There are a number of reasons why this myth doesn’t hold water. First of all, CIA was never intended as a stack ranking of priorities. Most longtime IT professionals refer to the triad as a three-legged stool. Each leg bears equal load in maintaining an organization’s security posture. That principle stands just as true in the OT world as the IT world.
While availability stands as a core tenant in OT security, it doesn’t necessarily trump everything. For example, reliability may be crucial in the electric grid but think of how many electric companies tout ‘safe, reliable power.’ Safety usually comes first—and you can rarely maintain safety of systems without assuring their integrity. In a completely different example, imagine the manufacturing industry. Many plants don’t run at capacity, meaning they can catch up from downtime. As a result, executives at these companies would likely prioritize maintaining the confidentiality of their recipes or intellectual property over keeping plants running at 100%.
The point here is that while three-letter acronyms are helpful to categorize and define problems, but at the end of the day there’s a mission focus for industrial operations. That mission focus is more important than trying to fit the needs and requirements into the semantics of three letters—or their order of importance. It’s crucial to understand in every plant what the mission focus is to help be service oriented to operations.
4. You Can Always Safely Scan ICS
There was a time many years ago when the industry believed that you could never safely scan ICS systems for security vulnerabilities. After years of work to battle this misperception, it seems that the evangelism worked a little too well. Now there exists the mistaken belief that it’s always safe to scan ICS systems.
In reality, there’s no universality either way. It depends on the environment.
Many modern control systems are designed to make them more safely scannable. But not all of them are. What’s more, the modern systems still usually running side-by-side and interconnected with legacy systems that are trickier to scan safely. At Dragos, we find there are certain environments such as food and beverage manufacturing where it’s perfectly permissible to do active scanning in planned and tested ways, and we’re called on to help them do exactly that. On the flip side, we also run into cases where someone scanning the network brought down a system or lagged critical systems in unexpected ways.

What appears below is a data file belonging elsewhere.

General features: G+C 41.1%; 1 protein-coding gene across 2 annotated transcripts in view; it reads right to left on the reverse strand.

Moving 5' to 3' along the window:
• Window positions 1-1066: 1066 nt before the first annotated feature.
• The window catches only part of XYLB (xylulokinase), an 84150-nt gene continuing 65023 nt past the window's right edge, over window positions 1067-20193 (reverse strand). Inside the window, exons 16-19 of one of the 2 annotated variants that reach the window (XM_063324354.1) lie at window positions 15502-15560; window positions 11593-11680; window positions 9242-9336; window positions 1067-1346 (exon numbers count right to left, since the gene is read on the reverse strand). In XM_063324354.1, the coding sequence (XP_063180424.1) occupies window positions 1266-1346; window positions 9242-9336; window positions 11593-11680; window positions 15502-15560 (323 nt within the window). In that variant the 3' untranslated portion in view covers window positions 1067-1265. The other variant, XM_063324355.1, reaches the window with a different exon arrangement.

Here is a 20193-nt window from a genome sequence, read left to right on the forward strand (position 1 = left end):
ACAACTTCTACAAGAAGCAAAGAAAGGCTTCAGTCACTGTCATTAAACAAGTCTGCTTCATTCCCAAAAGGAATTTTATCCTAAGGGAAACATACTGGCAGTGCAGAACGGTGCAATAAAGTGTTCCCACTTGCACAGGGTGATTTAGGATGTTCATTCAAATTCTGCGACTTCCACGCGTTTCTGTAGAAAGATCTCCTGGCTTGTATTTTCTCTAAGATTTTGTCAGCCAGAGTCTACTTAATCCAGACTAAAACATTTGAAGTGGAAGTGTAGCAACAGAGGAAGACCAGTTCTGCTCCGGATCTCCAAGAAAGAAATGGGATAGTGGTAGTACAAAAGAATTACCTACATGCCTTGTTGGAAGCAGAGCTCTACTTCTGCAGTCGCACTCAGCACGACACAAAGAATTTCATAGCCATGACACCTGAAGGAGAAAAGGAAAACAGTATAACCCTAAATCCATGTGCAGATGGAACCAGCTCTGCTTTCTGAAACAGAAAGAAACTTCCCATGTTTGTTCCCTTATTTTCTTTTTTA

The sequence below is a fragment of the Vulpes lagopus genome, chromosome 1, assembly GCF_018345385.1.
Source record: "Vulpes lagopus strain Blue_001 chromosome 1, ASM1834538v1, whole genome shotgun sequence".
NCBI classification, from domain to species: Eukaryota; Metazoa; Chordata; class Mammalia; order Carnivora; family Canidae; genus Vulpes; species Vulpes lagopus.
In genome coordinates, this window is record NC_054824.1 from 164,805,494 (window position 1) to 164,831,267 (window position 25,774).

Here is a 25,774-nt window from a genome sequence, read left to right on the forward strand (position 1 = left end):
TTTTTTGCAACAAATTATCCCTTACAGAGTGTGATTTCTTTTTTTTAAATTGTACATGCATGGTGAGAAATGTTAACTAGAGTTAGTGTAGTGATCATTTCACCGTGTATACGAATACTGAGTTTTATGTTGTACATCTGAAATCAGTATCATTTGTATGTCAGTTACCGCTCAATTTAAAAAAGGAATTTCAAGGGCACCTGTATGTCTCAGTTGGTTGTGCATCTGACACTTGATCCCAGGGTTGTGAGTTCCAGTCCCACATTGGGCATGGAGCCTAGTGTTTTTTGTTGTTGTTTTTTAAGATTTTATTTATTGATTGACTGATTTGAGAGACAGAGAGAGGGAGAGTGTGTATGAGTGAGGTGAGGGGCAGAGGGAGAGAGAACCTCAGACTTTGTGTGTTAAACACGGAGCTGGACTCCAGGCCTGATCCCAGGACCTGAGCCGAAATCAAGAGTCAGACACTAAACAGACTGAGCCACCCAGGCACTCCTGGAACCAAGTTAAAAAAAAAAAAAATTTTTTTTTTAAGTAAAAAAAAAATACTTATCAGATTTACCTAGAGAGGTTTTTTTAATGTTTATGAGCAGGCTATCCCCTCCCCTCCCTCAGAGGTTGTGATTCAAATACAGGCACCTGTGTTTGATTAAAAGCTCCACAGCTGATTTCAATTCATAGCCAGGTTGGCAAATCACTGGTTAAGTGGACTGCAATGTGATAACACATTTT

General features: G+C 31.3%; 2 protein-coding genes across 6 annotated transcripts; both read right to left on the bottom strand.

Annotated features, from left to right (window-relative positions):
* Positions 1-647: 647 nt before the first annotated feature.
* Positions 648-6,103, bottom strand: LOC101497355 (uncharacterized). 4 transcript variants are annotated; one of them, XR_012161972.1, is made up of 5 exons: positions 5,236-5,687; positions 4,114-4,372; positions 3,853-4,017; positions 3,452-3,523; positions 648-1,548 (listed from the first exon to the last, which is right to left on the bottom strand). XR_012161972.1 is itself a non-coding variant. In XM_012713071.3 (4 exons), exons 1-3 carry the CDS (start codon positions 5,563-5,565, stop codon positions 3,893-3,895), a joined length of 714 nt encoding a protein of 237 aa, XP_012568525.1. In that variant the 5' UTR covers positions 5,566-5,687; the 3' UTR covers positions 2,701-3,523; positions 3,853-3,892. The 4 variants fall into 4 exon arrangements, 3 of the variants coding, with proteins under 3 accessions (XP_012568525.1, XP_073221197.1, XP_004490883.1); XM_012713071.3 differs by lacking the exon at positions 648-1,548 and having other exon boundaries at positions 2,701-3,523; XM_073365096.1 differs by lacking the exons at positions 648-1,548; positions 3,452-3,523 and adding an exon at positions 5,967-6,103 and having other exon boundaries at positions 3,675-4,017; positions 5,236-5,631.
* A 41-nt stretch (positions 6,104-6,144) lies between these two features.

5. IT Tools Can Detect Most ICS Attacks
The convergence of IT and OT systems that occurred a decade or more ago has helped foster the idea that IT detection tools can work just as well in ICS environments. After all, attackers use many of the same tactics they favor in IT systems in ICS environments, and leave similar digital trails after engaging in lateral movement between Windows systems in the ICS or exfiltration via DNS.
However, this is one place where the ‘otherness’ factor in ICS really does come into play. In many cases, IT security tools simply won’t work with ICS because many IT detection tools simply don’t ‘talk’ well with OT systems or their protocols. In other instances IT tools are not practical when placed within an ICS environment. For example, endpoint protection won’t work for PLCs. What’s more, the detection mechanisms and output are all based on IT-focused threats, so the context and correlation of what matters to OT operators will be missing.
Putting a finer point on that, many of the tools in IT use heuristics and machine learning models trained entirely off of inputs of what “normal” IT customer environments look like. These are baselines are not trained or tuned at all for ICS environments. Our experts have been called to incidents on more than one occasion where they’ve found that Windows AV destroyed the ICS applications because they looked odd to heuristics engines unused to the way ICS functions worked.
While it’s crucial to remember the convergence of OT and IT puts ICS at the same levels of risk of IT systems, the fact remains that ICS has different systems, different missions, and different threats than their IT cousins. As such, detection and response efforts must also be different to take those into account.